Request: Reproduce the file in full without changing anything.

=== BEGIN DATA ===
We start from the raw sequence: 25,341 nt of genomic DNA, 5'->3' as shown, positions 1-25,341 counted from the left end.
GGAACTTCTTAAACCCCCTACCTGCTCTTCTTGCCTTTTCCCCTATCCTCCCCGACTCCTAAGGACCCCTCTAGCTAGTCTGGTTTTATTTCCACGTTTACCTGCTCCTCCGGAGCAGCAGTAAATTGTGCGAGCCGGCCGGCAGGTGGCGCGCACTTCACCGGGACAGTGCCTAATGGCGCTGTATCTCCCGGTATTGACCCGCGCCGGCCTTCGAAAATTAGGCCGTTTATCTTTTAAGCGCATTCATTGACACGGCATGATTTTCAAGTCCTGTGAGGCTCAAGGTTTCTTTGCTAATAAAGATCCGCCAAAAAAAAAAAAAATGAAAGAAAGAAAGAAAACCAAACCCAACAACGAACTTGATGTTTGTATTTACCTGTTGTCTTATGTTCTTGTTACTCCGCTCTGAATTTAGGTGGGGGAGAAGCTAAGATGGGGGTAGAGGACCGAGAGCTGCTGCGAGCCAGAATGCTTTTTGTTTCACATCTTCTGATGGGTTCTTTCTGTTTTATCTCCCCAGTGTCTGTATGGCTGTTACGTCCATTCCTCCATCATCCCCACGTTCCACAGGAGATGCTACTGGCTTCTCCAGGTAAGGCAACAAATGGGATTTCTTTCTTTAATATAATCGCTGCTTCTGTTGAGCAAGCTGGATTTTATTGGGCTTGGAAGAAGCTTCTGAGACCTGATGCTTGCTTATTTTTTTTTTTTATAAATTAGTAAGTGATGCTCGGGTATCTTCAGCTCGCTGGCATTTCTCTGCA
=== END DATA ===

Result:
We start from the raw sequence: 25,341 nt of genomic DNA, 5'->3' as shown, positions 1-25,341 counted from the left end.
GGAACTTCTTAAACCCCCTACCTGCTCTTCTTGCCTTTTCCCCTATCCTCCCCGACTCCTAAGGACCCCTCTAGCTAGTCTGGTTTTATTTCCACGTTTACCTGCTCCTCCGGAGCAGCAGTAAATTGTGCGAGCCGGCCGGCAGGTGGCGCGCACTTCACCGGGACAGTGCCTAATGGCGCTGTATCTCCCGGTATTGACCCGCGCCGGCCTTCGAAAATTAGGCCGTTTATCTTTTAAGCGCATTCATTGACACGGCATGATTTTCAAGTCCTGTGAGGCTCAAGGTTTCTTTGCTAATAAAGATCCGCCAAAAAAAAAAAAAATGAAAGAAAGAAAGAAAACCAAACCCAACAACGAACTTGATGTTTGTATTTACCTGTTGTCTTATGTTCTTGTTACTCCGCTCTGAATTTAGGTGGGGGAGAAGCTAAGATGGGGGTAGAGGACCGAGAGCTGCTGCGAGCCAGAATGCTTTTTGTTTCACATCTTCTGATGGGTTCTTTCTGTTTTATCTCCCCAGTGTCTGTATGGCTGTTACGTCCATTCCTCCATCATCCCCACGTTCCACAGGAGATGCTACTGGCTTCTCCAGGTAAGGCAACAAATGGGATTTCTTTCTTTAATATAATCGCTGCTTCTGTTGAGCAAGCTGGATTTTATTGGGCTTGGAAGAAGCTTCTGAGACCTGATGCTTGCTTATTTTTTTTTTTTATAAATTAGTAAGTGATGCTCGGGTATCTTCAGCTCGCTGGCATTTCTCTGCA